These days you’ll notice that glasses are tipped while beer is poured. This is done to minimise foam but leads to a less pleasurable, gaseous experience instead of a creamy, toasty sip. So the next time you order a pint you should ask your bartender to pour the amber stuff into an upright glass.
WHAT makes for the ultimate beer drinking experience? Some like theirs in a frosty glass, others with a wedge of lime. But when it comes to froth – or the head as it’s commonly known – what’s the best amount and how can it be achieved?
Too much froth and you’re left with a smear of bubbles across your face and hanging from your nose as you desperately try to get at the beer beneath. But too little will cause problems in your stomach.
You see, if there’s no foam the CO2 stays dissolved in the beer. If you then eat something, the foam erupts in your stomach rather than the glass, causing beer bloat. That’s why tipping a glass to avoid a frothy head is a rookie error.
Hoping to solve this issue, a company in Japan has designed a beer can with two pulls, which control the level of foam produced by opening the can, resulting in the perfect amount of froth.
This is just the most recent development in beer technology. Humanity has been chasing the perfect pint since beer’s inception, which evidence suggests was roughly 13,000 years ago near Haifa, Israel – the oldest known record of human-made alcohol.
Beer consumption has evolved through the ages. Those first producers and consumers of beer in Israel were the Natufian people, a group of hunter-gatherers in the eastern Mediterranean. Their beer would have been unfiltered, which made it look like thin porridge.
This led to the invention of beer straws around the fifth to the fourth millennium in Iran and Iraq, which featured a filter on the tip that held back the beer solids. These straws were similar in design to a modern bombilla (a yerba mate tea straw used for at least four centuries in South America).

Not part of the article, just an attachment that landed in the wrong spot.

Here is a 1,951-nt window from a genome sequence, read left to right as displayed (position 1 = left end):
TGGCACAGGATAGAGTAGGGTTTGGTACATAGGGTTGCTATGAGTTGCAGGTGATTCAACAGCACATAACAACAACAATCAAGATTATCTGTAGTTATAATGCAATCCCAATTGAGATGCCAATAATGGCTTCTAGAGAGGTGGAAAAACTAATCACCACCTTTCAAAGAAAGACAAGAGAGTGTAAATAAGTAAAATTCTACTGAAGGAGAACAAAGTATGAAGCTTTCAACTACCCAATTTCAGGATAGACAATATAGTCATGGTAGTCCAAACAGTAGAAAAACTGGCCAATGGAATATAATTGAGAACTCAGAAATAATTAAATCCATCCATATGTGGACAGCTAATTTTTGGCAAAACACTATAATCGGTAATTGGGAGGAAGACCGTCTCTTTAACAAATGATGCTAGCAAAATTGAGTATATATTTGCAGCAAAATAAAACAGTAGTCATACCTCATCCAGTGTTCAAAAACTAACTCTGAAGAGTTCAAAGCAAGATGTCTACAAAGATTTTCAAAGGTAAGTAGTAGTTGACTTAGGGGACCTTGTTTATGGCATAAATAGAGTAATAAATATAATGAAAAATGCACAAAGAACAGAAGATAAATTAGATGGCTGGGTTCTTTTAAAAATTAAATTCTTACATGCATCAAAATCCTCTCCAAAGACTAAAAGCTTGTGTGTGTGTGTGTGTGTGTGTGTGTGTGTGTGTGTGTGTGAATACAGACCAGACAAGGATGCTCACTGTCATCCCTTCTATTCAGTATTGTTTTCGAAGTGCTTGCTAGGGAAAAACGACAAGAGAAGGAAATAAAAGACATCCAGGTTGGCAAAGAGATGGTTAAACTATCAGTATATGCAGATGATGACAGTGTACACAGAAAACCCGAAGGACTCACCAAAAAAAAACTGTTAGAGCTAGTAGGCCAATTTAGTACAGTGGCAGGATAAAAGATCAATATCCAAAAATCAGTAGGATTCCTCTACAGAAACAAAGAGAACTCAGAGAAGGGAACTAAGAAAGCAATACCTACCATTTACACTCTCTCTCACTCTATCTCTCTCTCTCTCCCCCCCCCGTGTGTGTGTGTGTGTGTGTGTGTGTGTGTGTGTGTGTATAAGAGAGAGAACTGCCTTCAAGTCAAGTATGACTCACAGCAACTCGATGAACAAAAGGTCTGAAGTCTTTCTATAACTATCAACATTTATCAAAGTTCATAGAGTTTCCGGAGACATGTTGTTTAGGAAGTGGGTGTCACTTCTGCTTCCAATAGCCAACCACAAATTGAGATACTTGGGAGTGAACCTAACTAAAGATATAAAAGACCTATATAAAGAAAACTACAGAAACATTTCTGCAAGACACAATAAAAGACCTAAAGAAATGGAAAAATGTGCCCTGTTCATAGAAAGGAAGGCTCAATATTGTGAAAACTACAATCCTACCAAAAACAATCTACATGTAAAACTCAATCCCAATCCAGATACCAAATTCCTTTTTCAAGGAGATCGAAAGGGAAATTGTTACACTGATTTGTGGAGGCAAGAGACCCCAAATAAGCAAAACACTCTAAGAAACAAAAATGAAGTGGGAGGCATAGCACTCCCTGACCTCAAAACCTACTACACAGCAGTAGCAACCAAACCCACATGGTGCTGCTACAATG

The next significant leap in brewing was not the glass bottle, but another airtight closure: the barrel.
Advances in cooperage (the making of wooden casks and barrells) during the Middle Ages meant that the CO2 produced by yeast during fermentation remained in the solution within the container, rather than dissipating and giving it the porridge-like consistency of previous beers. This meant beer could be held and dispensed under pressure for the first time. This inexorably altered the appearance and flavour of beer, as it became effervescent and foamy when served fresh.
Foam was a vital component of proper beer because it showed its freshness.
A good head
The foamy head was at one time called a “collar” – a term that first appeared in print in John Steinbeck’s 1945 novel Cannery Row. There seems to be no origin story attached to the monicker. And sadly, there seems less need to apply a name to beer foam since society has strayed from proper beer pouring techniques.
Traditionally, beer was allowed to foam up so much as it was being poured that a “foam scraper” (also known as a “foam flipper” or “head cutter”) was needed to shave the excess off the glass rim. A large head was achieved by pouring the beer in an upright glass and encouraging excessive foaming. This technique dissipates the trapped CO2 and brings positive flavour elements to the forefront.
These days you’ll notice that glasses are tipped while beer is poured. This is done to minimise foam but leads to a less pleasurable, gaseous experience instead of a creamy, toasty sip.
Next time you order a pint you should ask your bartender to pour the amber stuff into an upright glass. This is all to say, don’t fear the foam, it’s integral to your enjoyment.
Anistatia Renard Miller is a PhD in History, University of Bristol. This article was originally published on The Conversation and is reproduced here under the Creative Commons Licence.